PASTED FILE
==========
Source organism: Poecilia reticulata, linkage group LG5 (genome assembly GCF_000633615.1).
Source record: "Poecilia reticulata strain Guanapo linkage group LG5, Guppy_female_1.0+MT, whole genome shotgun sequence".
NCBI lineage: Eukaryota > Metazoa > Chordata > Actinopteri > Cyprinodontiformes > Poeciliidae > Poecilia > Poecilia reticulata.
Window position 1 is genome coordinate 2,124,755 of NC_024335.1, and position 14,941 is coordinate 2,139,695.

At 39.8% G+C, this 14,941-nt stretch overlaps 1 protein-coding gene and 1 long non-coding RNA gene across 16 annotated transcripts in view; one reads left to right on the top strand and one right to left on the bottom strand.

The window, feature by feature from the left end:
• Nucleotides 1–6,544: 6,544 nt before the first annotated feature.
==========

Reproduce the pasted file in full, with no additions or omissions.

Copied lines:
Source organism: Poecilia reticulata, linkage group LG5 (genome assembly GCF_000633615.1).
Source record: "Poecilia reticulata strain Guanapo linkage group LG5, Guppy_female_1.0+MT, whole genome shotgun sequence".
NCBI lineage: Eukaryota > Metazoa > Chordata > Actinopteri > Cyprinodontiformes > Poeciliidae > Poecilia > Poecilia reticulata.
Window position 1 is genome coordinate 2,124,755 of NC_024335.1, and position 14,941 is coordinate 2,139,695.

At 39.8% G+C, this 14,941-nt stretch overlaps 1 protein-coding gene and 1 long non-coding RNA gene across 16 annotated transcripts in view; one reads left to right on the top strand and one right to left on the bottom strand.

The window, feature by feature from the left end:
• Nucleotides 1–6,544: 6,544 nt before the first annotated feature.